Fr Ian reflects while on pilgrimage at the Shrine of Our Lady, Roacamadour
Landscape, layers of legend, the insight of religious people, devotion, all combine at Rocamadour in central France, to make a captivating sacred place between earth and sky, a place of enchantment where material and spiritual worlds intermingle.
For over 20,000 years, since Paleolithic times, worship of some form has been held in the area of Rocamadour and legend tells how St Amadour, a servant of Mary, (identified in the Middle Ages as Zaccheus of the Gospels) settled here. In the twelfth century his burial place was discovered during building work in the church. Medieval kings (including Henry II of England), and saints have come on pilgrimage here. More recent pilgrims have included Pope St John XXIII and Francis Poulenc, whose spiritual experience here, he said, was the major inspiration for his religious music.
Rocamadour has known turmoil. The grave of St Amadour was destroyed by Protestant pillagers in the seventeenth century. The shrine fell into disrepair until nineteenth century priests and people worked for its restoration. Throughout, since the twelfth century, the striking and somewhat enigmatic statue of the Black Virgin of Rocamadour has remained the focus for pilgrimage and prayer at Rocamdour. The primitive design of the small wooden statue, and its naive simplicity, evokes the long history of this special place and the simple welcoming femininity of the Mother of Jesus – quite simply it is an object of wonder.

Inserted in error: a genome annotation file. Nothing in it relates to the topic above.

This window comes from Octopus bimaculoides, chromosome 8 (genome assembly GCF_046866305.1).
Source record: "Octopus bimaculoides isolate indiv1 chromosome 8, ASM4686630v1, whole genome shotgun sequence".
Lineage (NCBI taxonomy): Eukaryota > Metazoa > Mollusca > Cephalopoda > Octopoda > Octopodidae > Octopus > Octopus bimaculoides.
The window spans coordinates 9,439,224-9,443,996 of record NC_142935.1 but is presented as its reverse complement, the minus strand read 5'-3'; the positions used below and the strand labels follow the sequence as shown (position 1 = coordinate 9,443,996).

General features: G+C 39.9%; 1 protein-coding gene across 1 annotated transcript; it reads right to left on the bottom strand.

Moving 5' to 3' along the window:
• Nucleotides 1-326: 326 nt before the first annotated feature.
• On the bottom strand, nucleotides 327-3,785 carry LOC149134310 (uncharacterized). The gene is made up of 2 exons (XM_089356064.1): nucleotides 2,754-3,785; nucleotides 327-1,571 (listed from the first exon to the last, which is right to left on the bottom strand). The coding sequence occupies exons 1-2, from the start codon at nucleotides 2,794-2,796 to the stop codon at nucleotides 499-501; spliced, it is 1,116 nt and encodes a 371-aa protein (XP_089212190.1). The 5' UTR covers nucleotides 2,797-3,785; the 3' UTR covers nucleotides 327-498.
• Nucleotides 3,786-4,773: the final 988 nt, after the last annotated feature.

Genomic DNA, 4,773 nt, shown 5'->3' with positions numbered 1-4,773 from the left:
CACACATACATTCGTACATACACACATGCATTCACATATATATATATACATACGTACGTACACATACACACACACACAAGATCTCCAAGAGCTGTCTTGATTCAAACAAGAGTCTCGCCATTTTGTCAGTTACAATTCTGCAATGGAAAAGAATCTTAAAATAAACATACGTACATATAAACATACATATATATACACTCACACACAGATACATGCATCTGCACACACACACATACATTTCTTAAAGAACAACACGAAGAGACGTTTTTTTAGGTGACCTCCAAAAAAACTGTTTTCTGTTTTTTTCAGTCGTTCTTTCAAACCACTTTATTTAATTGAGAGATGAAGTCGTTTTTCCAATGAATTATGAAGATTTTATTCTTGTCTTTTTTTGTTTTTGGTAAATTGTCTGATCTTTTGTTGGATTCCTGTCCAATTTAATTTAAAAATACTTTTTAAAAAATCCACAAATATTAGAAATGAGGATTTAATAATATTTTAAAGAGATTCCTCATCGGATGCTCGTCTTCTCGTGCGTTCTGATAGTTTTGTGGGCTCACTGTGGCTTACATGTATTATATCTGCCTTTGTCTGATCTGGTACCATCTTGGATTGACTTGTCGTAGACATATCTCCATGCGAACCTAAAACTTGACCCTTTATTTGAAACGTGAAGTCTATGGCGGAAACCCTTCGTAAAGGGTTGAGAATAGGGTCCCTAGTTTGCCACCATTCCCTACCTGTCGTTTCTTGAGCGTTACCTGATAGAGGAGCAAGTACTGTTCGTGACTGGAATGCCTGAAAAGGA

This is not a Marian shrine like Lourdes or Fatima or even Walsingham. It is not an organised pilgrimage place with ‘pilgrim schedules’ and set devotions. Rocamadour is rather a place, a space, of beauty to come to and be still, as the official guide says, “to admire, to contemplate, to pray.” Many do come; many as tourists to the medieval town, many as none believers or half believers. Believers of different forms come, many looking, as the local Bishop says, “for protection and comfort from Mary, the Mother of Jesus.” Rocamadour is a place to rest in and a place to wonder. All are welcome.
And its message? For me Rocamadour encourages us to seek out places of wonder and peace in our lives, and stimulates in us a vision to build up churches which welcome, and offer a place of peace and wonder, encouraging all to admire, contemplate and pray.
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